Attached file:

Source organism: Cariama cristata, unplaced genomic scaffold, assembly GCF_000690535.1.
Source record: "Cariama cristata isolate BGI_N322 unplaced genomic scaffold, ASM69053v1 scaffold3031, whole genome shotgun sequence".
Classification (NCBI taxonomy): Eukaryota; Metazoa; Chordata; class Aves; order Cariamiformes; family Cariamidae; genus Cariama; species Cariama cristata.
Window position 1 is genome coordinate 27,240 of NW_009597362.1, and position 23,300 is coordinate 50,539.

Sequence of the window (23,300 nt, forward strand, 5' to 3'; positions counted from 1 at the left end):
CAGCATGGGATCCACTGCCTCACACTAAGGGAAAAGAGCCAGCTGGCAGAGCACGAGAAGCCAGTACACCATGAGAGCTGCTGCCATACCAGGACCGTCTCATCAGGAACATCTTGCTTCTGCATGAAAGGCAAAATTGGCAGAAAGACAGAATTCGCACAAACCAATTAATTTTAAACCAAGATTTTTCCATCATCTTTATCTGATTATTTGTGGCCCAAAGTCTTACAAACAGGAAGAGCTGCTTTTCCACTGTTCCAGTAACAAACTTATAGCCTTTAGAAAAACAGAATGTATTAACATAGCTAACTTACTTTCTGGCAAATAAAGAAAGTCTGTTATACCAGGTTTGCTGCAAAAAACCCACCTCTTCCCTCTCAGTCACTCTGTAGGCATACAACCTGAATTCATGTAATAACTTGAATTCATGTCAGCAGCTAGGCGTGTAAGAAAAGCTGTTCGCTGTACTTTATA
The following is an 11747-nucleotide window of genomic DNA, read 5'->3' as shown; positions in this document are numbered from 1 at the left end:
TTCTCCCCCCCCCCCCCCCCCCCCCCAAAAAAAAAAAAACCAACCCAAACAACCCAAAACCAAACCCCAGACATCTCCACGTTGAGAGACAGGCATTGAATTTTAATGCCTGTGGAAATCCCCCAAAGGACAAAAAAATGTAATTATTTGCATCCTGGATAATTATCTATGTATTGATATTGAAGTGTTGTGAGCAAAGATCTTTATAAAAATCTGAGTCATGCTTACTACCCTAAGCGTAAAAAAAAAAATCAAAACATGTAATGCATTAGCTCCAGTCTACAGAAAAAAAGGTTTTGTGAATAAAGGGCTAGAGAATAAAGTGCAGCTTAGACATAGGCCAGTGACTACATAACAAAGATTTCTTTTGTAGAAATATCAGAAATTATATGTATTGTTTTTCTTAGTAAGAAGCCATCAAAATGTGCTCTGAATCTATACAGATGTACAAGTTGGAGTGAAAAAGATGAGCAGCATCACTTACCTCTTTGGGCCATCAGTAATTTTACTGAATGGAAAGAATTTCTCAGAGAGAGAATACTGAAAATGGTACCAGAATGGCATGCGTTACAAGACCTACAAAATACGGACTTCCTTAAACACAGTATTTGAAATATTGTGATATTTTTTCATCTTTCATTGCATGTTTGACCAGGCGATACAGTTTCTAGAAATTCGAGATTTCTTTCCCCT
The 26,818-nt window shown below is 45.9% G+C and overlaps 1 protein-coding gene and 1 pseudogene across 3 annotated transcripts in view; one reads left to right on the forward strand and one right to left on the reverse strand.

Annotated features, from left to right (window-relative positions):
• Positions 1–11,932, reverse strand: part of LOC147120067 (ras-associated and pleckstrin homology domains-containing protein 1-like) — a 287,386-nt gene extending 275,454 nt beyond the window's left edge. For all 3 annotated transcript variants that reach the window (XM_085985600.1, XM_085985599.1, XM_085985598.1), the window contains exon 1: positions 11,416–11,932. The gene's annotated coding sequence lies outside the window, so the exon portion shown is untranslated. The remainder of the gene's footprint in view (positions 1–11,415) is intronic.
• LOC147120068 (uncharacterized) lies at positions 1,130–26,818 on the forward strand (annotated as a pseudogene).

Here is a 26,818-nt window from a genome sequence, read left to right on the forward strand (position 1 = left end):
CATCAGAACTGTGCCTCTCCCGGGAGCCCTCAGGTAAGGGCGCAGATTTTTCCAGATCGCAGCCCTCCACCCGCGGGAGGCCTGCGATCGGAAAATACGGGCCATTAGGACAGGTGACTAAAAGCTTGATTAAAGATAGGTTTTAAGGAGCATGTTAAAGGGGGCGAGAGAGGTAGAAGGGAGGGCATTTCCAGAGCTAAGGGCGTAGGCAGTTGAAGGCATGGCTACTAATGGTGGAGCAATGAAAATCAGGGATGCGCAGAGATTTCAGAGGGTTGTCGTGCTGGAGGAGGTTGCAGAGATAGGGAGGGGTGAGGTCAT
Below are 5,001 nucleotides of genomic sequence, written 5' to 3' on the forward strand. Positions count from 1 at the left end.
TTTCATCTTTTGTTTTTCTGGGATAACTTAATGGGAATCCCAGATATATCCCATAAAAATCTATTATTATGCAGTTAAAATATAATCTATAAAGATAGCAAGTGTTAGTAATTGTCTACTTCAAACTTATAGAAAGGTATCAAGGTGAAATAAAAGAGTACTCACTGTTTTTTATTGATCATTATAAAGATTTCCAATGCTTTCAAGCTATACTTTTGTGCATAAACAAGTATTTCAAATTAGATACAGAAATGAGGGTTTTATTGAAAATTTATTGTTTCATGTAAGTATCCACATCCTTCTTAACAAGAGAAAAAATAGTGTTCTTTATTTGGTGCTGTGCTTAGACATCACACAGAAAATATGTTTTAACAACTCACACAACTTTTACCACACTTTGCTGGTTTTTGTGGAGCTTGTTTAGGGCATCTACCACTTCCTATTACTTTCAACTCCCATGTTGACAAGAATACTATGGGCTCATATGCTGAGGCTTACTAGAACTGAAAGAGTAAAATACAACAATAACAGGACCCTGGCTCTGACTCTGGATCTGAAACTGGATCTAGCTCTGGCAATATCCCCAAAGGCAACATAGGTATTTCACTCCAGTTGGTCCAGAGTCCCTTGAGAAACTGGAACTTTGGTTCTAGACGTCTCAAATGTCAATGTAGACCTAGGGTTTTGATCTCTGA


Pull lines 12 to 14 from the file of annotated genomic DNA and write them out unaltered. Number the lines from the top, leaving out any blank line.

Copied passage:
• LOC147120068 (uncharacterized) lies at positions 1,130–26,818 on the forward strand (annotated as a pseudogene).

Here is a 26,818-nt window from a genome sequence, read left to right on the forward strand (position 1 = left end):
CATCAGAACTGTGCCTCTCCCGGGAGCCCTCAGGTAAGGGCGCAGATTTTTCCAGATCGCAGCCCTCCACCCGCGGGAGGCCTGCGATCGGAAAATACGGGCCATTAGGACAGGTGACTAAAAGCTTGATTAAAGATAGGTTTTAAGGAGCATGTTAAAGGGGGCGAGAGAGGTAGAAGGGAGGGCATTTCCAGAGCTAAGGGCGTAGGCAGTTGAAGGCATGGCTACTAATGGTGGAGCAATGAAAATCAGGGATGCGCAGAGATTTCAGAGGGTTGTCGTGCTGGAGGAGGTTGCAGAGATAGGGAGGGGTGAGGTCAT